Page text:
[00:32:14] Ultimately, we apply the logic we applied by carrying sales reps. I’d walk in, and I needed to understand the customer’s needs. What is it I could do to add value for them as an individual? If you apply that principle to all customers, whether they’re internal or external customers, you are a long way closer to being able to uncover their potential and add real, sustainable value through any transformation efforts you deliver.
I strongly believe it. I sometimes think we pay lip service to the principle of internal customers. If we can find a way, as we said right throughout this conversation, of bringing it down to a human level where we truly understand the needs and wants of the individual on the other side of the table, we stand a much better chance of getting it right more often than we get it wrong. We’ll certainly be listening to understand rather than listening to simply respond.
[00:33:13] Amen to that. Let’s leave the conversation there because you summed it up beautifully. James, you’ve been an incredible guest. We’ll make sure that people can get in touch with you over LinkedIn. That’s probably the best way for people to get in touch with you. Before I leave you and say goodbye, I want to let people know what’s happening. After several years and 325 or more episodes, I’ve decided to sunset the show at the end of 2022. There’s a new show coming, and it’s all going to be about things that are going to be fascinating to people. Stick around over the last two episodes. I’m going to do a retrospective next episode. After that, I’m going to let the cat out of the bag about what’s next.
I want to thank everybody for being here. The episodes are not going anywhere. They will live on forever. They will be available at YourLIVINGBrand.live show. They are on my webpage at YourBrandMarketing.com. I want to thank you all for being such an amazing audience and for being with me. I can’t wait to have you join me when we start talking about what’s next. James, thank you for your time. Thank you for your passion. Thank you for all that you’ve done for all the people within Stanley Black & Decker and elsewhere around the world to be able to make this world a better place and enable the business transformation to happen and make sure that people are part of the change process and not be just being affected by the change process.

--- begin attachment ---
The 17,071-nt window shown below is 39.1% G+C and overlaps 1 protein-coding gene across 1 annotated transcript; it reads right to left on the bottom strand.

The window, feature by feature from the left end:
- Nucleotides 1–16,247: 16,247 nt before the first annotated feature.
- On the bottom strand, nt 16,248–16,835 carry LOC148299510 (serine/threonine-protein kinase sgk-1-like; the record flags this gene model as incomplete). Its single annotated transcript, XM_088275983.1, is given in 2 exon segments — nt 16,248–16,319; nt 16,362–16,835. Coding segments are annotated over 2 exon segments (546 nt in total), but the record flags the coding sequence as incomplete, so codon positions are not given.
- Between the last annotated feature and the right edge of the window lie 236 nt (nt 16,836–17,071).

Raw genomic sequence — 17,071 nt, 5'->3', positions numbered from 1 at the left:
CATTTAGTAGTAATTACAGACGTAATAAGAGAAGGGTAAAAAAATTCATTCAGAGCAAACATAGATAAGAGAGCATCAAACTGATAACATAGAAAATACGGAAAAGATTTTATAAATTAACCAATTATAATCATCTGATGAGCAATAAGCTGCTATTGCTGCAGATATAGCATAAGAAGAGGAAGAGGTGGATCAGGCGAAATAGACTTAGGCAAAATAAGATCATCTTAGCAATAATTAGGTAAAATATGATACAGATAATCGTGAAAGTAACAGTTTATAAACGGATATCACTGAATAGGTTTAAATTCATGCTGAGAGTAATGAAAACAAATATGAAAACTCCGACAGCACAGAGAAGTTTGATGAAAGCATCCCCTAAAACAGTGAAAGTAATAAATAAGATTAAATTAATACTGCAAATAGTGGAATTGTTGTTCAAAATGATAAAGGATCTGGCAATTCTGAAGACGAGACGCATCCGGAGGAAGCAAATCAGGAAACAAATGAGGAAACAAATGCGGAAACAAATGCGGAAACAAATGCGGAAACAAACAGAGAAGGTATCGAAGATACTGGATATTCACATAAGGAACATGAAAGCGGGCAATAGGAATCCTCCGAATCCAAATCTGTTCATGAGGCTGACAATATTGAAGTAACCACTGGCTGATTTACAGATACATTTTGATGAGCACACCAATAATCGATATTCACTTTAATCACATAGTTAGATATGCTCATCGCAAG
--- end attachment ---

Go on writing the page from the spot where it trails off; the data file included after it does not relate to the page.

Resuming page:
[00:34:44] Thank you, Ben. It’s been a being here. Congratulations on the years. We can’t wait to see what’s next.
[00:34:49] I’m excited to let everybody know. Everybody, have a great day.
About James Clark
‘I am a transformational business leader with 20 years’ experience in general management, sales leadership, and commercial enablement at some of the world’s most innovative and dynamic organizations.
Up until 5 years ago I considered that I was following a traditional career path. My ambition was to achieve increasingly senior positions within the organizations that I worked for. A chance opportunity took me down a path that would reshape my perspective on my career and how I add value.
I am passionate about leading sustainable and expansive business transformations that enhance the core and help shape the future of an organization, its employees, and its customers. I constantly strive to develop the capability of all stakeholders in the value chain through the development of understandable, targeted, and data-driven approaches which encourage collaboration, the agile adoption of best practices, and the awareness of your customers’ situational context.
I have developed into an avid listener and consider myself to be a collaborative partner who is driven by collective stakeholder achievement, is resilient to obstacles and challenges, and is committed to uncovering the current definition of excellence.’